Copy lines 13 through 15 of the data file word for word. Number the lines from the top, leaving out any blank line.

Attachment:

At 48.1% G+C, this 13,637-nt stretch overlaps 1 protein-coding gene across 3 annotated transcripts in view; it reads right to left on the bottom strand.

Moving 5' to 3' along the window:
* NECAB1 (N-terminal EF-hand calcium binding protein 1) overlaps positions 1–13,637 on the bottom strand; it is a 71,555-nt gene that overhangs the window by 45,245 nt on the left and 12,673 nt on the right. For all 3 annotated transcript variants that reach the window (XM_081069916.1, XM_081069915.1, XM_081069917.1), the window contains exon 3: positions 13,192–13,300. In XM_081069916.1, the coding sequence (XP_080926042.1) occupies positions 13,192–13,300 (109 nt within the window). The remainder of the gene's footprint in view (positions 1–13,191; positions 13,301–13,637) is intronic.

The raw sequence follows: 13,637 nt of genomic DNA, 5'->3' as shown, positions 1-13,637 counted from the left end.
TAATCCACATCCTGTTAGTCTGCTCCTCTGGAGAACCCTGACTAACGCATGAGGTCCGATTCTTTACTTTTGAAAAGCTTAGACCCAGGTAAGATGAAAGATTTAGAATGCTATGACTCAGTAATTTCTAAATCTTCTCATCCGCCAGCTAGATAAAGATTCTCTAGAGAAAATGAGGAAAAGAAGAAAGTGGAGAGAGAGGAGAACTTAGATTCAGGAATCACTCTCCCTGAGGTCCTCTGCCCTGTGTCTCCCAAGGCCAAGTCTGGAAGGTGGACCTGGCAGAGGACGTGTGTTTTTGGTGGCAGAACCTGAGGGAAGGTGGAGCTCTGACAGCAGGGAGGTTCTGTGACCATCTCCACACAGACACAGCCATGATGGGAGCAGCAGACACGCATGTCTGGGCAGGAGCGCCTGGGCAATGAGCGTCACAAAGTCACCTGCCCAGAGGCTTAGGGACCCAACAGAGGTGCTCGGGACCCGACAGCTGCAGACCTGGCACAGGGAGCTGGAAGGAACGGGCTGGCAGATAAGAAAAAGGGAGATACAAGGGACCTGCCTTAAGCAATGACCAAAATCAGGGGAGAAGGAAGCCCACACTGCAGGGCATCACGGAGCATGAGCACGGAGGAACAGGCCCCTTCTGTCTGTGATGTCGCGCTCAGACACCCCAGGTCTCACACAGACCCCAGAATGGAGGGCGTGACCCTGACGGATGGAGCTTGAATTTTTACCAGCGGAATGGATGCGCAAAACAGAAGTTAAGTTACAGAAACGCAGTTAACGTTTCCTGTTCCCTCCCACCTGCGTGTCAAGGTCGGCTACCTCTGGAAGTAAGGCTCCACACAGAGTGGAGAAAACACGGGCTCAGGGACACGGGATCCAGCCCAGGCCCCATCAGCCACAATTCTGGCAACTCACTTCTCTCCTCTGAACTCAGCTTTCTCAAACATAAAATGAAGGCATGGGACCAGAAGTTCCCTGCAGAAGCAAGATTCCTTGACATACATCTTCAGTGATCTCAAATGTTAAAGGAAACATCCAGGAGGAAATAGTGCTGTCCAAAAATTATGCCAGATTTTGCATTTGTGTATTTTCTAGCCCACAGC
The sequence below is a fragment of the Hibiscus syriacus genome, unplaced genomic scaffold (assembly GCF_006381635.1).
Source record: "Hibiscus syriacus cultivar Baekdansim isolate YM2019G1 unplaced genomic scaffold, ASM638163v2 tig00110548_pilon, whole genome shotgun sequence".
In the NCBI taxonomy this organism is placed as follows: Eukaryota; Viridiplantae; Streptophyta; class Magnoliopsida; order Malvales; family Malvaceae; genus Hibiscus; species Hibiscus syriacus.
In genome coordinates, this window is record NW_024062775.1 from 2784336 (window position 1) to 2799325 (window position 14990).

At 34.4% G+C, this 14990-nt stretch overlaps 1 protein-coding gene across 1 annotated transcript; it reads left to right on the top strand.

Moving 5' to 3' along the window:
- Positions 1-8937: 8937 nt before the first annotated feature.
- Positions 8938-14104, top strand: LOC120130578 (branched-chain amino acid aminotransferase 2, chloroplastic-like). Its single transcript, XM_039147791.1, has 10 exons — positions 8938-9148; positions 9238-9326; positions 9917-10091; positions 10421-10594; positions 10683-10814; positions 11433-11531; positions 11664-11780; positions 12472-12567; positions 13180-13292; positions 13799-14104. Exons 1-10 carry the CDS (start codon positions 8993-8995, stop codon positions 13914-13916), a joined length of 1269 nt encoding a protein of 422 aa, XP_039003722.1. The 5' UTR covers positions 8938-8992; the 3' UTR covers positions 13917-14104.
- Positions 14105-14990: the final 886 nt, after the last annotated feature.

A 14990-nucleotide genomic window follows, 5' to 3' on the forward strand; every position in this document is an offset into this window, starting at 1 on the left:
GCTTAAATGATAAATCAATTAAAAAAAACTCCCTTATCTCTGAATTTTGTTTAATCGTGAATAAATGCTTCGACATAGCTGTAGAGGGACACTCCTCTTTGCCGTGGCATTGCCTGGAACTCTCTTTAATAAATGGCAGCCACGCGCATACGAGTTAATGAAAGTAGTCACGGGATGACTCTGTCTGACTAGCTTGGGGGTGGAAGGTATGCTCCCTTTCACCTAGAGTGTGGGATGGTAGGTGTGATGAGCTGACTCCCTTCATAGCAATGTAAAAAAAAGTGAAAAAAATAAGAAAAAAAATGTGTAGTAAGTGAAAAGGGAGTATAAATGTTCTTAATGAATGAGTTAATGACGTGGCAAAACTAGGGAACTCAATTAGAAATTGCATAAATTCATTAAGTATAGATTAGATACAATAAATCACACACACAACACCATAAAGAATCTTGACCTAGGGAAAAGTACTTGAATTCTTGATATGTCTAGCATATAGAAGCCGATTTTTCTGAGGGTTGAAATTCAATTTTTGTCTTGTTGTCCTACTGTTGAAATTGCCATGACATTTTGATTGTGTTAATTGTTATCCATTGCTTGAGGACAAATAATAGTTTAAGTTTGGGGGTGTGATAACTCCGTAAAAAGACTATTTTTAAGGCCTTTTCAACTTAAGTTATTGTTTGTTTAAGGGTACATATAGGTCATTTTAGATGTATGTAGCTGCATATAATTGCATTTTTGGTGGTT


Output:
- Positions 8938-14104, top strand: LOC120130578 (branched-chain amino acid aminotransferase 2, chloroplastic-like). Its single transcript, XM_039147791.1, has 10 exons — positions 8938-9148; positions 9238-9326; positions 9917-10091; positions 10421-10594; positions 10683-10814; positions 11433-11531; positions 11664-11780; positions 12472-12567; positions 13180-13292; positions 13799-14104. Exons 1-10 carry the CDS (start codon positions 8993-8995, stop codon positions 13914-13916), a joined length of 1269 nt encoding a protein of 422 aa, XP_039003722.1. The 5' UTR covers positions 8938-8992; the 3' UTR covers positions 13917-14104.
- Positions 14105-14990: the final 886 nt, after the last annotated feature.

A 14990-nucleotide genomic window follows, 5' to 3' on the forward strand; every position in this document is an offset into this window, starting at 1 on the left: